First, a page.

Requests serve a great function overall. In some situations it is necessary to take requests. It improves the bottom line. No matter if it’s a dueling pianos show or a solo piano bar gig, tips can be an additional extra coupla ducats in the buckets. They rarely add up to anything substantial. But everybody thinks that it is necessary in our society in America. Thank you. It is appreciated.
However the main reason to take requests is this: People want to feel like they are controlling the show; like they have some sort of say so in the goings on for the evening. That’s okay. We see it all the time in modern marketing; online polls, social proof, statistics supporting your buying decision.
Making requests is a microcosm of this same human instinct – a need to make a difference.
Even when making requests is not a part of an evening of piano music, say for example, when I am just performing at a cocktail party or a networking event, folks like to make a request in order to have something to talk to the musician about.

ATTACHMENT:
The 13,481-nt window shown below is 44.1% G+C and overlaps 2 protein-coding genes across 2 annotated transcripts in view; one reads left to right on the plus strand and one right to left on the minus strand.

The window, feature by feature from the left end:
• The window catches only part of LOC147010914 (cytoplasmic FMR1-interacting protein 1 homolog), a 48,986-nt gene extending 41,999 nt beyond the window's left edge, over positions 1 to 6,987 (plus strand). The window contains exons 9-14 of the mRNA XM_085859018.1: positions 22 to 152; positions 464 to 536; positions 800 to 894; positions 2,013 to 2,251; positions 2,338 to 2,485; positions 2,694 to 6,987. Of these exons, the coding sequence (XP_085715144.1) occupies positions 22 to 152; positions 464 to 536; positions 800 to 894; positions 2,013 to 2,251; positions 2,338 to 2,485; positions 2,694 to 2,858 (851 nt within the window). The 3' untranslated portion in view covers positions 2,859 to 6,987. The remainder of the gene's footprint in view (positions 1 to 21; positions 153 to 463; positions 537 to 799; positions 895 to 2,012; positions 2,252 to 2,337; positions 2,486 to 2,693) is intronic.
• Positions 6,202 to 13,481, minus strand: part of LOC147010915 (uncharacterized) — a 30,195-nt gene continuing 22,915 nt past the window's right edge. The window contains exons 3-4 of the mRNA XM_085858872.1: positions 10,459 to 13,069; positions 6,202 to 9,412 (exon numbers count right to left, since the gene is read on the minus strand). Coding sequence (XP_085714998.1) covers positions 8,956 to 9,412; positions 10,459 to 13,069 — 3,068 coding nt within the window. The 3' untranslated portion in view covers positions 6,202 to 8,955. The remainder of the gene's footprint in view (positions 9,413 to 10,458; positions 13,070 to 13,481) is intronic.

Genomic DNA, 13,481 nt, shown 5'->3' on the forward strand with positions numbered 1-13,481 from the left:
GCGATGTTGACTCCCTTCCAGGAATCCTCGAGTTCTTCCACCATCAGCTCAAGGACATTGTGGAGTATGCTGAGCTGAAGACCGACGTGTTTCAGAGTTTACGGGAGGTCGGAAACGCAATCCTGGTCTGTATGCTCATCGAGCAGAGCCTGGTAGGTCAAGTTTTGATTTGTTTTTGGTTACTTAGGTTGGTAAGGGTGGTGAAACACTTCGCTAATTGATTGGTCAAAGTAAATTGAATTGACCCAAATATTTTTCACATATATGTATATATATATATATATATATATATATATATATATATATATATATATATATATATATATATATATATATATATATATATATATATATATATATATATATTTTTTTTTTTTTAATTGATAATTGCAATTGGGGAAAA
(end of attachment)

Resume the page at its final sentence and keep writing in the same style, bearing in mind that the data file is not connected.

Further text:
We love talking to people. As piano players, we crave the interaction. Okay, well at least I do. Come up and talk to me. Just don’t try and shake my hand.
Sometimes people don’t know what songs to ask for. I see them all the time on their phones “looking up songs to request’. Here’s a little secret … there is no right or wrong way to make a request.
Then there’s the guy or gal who want to stump the piano player. “Hey, do you know some Zappa?” Chances are we are already well prepared for this.
Then there are the requests for the latest wave of a current popular artist. Someone who is not well respected. “Can you play some Brittney Spears? Lady Gaga? Can you play Gangnam Style … but sing it with Korean lyrics?”
That last one was made by a young exchange student who had recently returned from the Asian country.
No matter what reason we find for everyone making requests during an evening of piano music, as professional piano players we are prepared for about 85-90% of your requests. Even ragtime. Yes we know how to play The Entertainer by Joplin. Doesn’t everybody?
People always ask, “How do you know so many songs?” The answer is, “This is my job. I spend a lot of time during the day looking up and learning and then memorizing new songs. It is part of my daily and weekly regimen.” Not only does it make me a better piano music entertainer, it keeps things interesting for me when you come up to me, try and shake my hand and ask “Can you play some ….?”